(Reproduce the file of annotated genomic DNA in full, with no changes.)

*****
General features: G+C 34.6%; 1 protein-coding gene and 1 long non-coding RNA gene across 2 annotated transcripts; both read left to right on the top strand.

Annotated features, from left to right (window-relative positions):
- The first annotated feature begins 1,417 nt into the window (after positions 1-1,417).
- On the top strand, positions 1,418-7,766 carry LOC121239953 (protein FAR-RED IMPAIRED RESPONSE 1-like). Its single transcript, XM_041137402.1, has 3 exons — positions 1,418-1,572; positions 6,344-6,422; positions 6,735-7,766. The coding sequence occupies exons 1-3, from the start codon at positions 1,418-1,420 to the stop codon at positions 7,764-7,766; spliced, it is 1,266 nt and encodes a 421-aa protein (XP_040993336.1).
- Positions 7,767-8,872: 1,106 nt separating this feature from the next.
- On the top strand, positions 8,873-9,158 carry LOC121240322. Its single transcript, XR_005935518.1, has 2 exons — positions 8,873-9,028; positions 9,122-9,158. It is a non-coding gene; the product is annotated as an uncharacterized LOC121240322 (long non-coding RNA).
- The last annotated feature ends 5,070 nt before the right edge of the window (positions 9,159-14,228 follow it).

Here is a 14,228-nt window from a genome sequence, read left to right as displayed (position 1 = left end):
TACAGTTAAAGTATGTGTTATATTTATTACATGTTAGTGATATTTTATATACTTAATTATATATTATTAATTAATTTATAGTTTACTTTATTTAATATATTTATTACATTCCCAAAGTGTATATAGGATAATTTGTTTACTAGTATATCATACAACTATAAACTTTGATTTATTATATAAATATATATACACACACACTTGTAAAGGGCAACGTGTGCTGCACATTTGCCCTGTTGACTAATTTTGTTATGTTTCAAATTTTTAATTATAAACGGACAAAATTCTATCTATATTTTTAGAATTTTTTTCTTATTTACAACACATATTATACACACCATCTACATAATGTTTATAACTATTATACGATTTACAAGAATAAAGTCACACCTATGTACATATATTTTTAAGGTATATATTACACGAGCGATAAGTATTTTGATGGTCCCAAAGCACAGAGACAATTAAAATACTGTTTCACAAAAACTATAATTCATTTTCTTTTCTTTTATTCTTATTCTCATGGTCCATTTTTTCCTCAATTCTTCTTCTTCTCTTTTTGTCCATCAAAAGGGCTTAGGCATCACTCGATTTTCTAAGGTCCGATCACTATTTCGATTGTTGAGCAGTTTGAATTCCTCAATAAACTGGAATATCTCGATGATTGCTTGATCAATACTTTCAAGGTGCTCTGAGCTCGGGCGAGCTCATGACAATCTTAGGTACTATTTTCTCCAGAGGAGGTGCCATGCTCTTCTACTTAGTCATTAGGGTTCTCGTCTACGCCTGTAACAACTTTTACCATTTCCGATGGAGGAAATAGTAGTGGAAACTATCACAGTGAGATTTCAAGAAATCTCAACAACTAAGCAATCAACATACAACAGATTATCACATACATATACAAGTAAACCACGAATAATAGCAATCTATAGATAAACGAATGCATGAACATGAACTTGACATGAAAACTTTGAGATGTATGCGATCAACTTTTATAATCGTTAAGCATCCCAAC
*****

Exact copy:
General features: G+C 34.6%; 1 protein-coding gene and 1 long non-coding RNA gene across 2 annotated transcripts; both read left to right on the top strand.

Annotated features, from left to right (window-relative positions):
- The first annotated feature begins 1,417 nt into the window (after positions 1-1,417).
- On the top strand, positions 1,418-7,766 carry LOC121239953 (protein FAR-RED IMPAIRED RESPONSE 1-like). Its single transcript, XM_041137402.1, has 3 exons — positions 1,418-1,572; positions 6,344-6,422; positions 6,735-7,766. The coding sequence occupies exons 1-3, from the start codon at positions 1,418-1,420 to the stop codon at positions 7,764-7,766; spliced, it is 1,266 nt and encodes a 421-aa protein (XP_040993336.1).
- Positions 7,767-8,872: 1,106 nt separating this feature from the next.
- On the top strand, positions 8,873-9,158 carry LOC121240322. Its single transcript, XR_005935518.1, has 2 exons — positions 8,873-9,028; positions 9,122-9,158. It is a non-coding gene; the product is annotated as an uncharacterized LOC121240322 (long non-coding RNA).
- The last annotated feature ends 5,070 nt before the right edge of the window (positions 9,159-14,228 follow it).

Here is a 14,228-nt window from a genome sequence, read left to right as displayed (position 1 = left end):
TACAGTTAAAGTATGTGTTATATTTATTACATGTTAGTGATATTTTATATACTTAATTATATATTATTAATTAATTTATAGTTTACTTTATTTAATATATTTATTACATTCCCAAAGTGTATATAGGATAATTTGTTTACTAGTATATCATACAACTATAAACTTTGATTTATTATATAAATATATATACACACACACTTGTAAAGGGCAACGTGTGCTGCACATTTGCCCTGTTGACTAATTTTGTTATGTTTCAAATTTTTAATTATAAACGGACAAAATTCTATCTATATTTTTAGAATTTTTTTCTTATTTACAACACATATTATACACACCATCTACATAATGTTTATAACTATTATACGATTTACAAGAATAAAGTCACACCTATGTACATATATTTTTAAGGTATATATTACACGAGCGATAAGTATTTTGATGGTCCCAAAGCACAGAGACAATTAAAATACTGTTTCACAAAAACTATAATTCATTTTCTTTTCTTTTATTCTTATTCTCATGGTCCATTTTTTCCTCAATTCTTCTTCTTCTCTTTTTGTCCATCAAAAGGGCTTAGGCATCACTCGATTTTCTAAGGTCCGATCACTATTTCGATTGTTGAGCAGTTTGAATTCCTCAATAAACTGGAATATCTCGATGATTGCTTGATCAATACTTTCAAGGTGCTCTGAGCTCGGGCGAGCTCATGACAATCTTAGGTACTATTTTCTCCAGAGGAGGTGCCATGCTCTTCTACTTAGTCATTAGGGTTCTCGTCTACGCCTGTAACAACTTTTACCATTTCCGATGGAGGAAATAGTAGTGGAAACTATCACAGTGAGATTTCAAGAAATCTCAACAACTAAGCAATCAACATACAACAGATTATCACATACATATACAAGTAAACCACGAATAATAGCAATCTATAGATAAACGAATGCATGAACATGAACTTGACATGAAAACTTTGAGATGTATGCGATCAACTTTTATAATCGTTAAGCATCCCAAC